Biden set to quadruple tariffs on Chinese EVs, critical minerals

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(Photo by Waldemar on Unsplash)

By Nick Pope
Daily Caller News Foundation

The Biden administration is reportedly set to significantly enhance tariffs targeting Chinese electric vehicles (EVs) and other green energy-related products as early as next week, the Wall Street Journal reported Friday.

The administration will approximately quadruple tariffs against Chinese EVs, and U.S. officials will also increase levies against critical minerals, solar products and batteries that are sourced from China, according to the WSJ, citing people familiar with the matter. The question of Chinese tariffs has divided Biden administration policymakers, and the reportedly forthcoming tariffs are in response to growing fears that Chinese companies are beginning to ramp up green technology exports and pose a threat to American firms.

China dominates the global supply chains for the raw minerals needed to manufacture many different types of green technologies that the Biden administration is pushing to advance its sweeping climate agenda. The administration has sought cooperation with China on long-term climate goals, but its dominance of the green supply chain has also spurred considerable debate about the degree of access that cheaper Chinese products should have to the U.S. market as American green energy companies are trying to stand themselves up.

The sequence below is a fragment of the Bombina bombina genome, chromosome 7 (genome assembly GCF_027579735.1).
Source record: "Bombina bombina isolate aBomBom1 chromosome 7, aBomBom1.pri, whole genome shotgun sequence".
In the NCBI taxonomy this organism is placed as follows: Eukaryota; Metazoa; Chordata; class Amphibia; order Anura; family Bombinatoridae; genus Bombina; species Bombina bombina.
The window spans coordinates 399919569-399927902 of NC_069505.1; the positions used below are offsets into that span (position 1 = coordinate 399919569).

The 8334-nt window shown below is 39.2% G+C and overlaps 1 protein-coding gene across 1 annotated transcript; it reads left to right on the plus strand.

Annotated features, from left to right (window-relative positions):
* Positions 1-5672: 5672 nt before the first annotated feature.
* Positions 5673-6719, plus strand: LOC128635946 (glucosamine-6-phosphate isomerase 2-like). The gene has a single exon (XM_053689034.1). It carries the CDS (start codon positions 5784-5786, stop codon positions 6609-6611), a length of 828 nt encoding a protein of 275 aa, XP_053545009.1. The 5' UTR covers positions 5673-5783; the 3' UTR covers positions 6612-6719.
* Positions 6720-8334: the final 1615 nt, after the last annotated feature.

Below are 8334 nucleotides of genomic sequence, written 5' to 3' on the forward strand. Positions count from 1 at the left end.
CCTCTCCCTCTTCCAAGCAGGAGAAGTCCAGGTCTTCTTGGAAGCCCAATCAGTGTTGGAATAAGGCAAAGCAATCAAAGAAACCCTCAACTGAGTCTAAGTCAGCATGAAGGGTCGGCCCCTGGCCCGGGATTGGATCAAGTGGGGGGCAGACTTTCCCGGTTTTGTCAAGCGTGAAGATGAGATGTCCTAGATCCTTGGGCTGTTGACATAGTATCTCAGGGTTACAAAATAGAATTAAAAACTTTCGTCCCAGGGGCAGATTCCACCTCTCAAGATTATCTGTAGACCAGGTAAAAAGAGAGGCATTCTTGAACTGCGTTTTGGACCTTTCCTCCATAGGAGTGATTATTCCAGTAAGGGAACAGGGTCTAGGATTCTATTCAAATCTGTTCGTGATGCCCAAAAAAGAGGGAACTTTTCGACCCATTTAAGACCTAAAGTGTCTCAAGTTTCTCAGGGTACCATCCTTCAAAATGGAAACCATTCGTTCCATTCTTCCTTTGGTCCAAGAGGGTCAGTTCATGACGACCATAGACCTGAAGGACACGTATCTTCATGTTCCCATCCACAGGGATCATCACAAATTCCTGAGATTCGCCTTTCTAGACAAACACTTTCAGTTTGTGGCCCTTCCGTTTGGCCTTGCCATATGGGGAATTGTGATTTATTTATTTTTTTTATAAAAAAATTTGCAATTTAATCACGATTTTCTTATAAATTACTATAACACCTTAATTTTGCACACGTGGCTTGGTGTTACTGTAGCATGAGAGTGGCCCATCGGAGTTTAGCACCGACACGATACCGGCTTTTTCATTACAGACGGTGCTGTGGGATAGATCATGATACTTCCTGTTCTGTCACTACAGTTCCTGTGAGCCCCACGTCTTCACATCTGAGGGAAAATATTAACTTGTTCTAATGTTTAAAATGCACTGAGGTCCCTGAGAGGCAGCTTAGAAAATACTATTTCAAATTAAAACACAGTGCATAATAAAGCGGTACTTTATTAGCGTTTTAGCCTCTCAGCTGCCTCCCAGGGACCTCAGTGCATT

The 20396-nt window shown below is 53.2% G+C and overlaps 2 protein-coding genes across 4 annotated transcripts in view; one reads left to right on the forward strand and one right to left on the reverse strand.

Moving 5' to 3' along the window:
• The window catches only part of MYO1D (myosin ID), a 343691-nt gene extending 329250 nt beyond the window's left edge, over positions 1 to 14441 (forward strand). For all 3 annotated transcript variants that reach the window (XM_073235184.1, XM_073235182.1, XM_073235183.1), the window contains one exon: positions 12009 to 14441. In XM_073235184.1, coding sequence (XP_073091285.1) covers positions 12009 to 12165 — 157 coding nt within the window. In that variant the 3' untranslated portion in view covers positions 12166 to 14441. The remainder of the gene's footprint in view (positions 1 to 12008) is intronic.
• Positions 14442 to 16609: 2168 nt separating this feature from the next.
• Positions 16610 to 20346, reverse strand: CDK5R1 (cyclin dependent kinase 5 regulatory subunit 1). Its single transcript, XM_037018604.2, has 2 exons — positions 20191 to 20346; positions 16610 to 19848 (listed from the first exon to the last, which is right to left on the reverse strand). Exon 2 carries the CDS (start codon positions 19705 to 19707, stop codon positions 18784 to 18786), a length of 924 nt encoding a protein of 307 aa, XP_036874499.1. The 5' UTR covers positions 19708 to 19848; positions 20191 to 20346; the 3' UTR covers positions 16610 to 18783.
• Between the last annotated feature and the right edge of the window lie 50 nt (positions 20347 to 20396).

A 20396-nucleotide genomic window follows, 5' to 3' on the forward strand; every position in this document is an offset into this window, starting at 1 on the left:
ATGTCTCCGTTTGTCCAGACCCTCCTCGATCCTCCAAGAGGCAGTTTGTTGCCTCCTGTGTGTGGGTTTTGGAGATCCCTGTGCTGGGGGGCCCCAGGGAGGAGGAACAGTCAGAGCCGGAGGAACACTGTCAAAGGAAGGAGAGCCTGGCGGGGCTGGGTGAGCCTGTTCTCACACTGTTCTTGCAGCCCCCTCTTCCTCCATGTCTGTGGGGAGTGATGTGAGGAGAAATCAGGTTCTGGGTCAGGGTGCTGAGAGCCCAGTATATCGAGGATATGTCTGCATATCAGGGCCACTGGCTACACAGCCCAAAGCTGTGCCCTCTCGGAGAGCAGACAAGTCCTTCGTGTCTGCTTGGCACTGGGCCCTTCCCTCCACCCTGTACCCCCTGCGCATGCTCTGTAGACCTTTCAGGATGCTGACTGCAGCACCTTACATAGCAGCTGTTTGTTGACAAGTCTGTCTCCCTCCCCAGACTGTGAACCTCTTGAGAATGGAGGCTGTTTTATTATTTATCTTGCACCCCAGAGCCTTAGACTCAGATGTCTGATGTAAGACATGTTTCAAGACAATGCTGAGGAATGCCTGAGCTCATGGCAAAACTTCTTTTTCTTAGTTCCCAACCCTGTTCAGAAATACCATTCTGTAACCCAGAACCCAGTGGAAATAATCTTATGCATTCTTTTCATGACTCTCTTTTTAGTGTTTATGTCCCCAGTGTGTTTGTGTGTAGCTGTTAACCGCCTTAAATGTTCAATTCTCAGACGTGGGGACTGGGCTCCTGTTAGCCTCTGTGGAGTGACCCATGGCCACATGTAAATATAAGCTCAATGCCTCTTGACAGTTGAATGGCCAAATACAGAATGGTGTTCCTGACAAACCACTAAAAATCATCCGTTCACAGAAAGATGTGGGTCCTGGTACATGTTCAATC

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The Biden administration is reportedly focused particularly on Chinese EVs, which currently face a 25% tariff, according to the WSJ. The reported forthcoming changes will increase that tariff to approximately 100%, a substantial increase reflecting the concern of some American car manufacturers and legislators that the scale of Chinese EV manufacturing could potentially overcome the 25% tariff.

“China will take all necessary measures to defend its rights and interests,” a spokesperson for the Chinese Foreign Ministry said Friday while denouncing the reportedly forthcoming moves, the WSJ reported. The official announcement could come as early as Tuesday, though it is possible that the timeline gets pushed back.

The politics of the upcoming presidential election are also a factor in the administration’s decision on the tariffs, according to the WSJ.

Former President Donald Trump has warned of a “bloodbath” for the American auto industry if he does not win the election because he perceives President Joe Biden as too weak on China.

Trump has claimed that he would consider hitting all Chinese exports with a tariff of 60% or more if reelected, the WSJ reported. Both Trump and President Joe Biden have made an effort to highlight to working-class voters in states like Michigan and Pennsylvania that they are committed to protecting their interests from foreign competitors in China and elsewhere.

The White House, the Treasury Department, the Commerce Department and the Department of Energy did not respond immediately to requests for comment.

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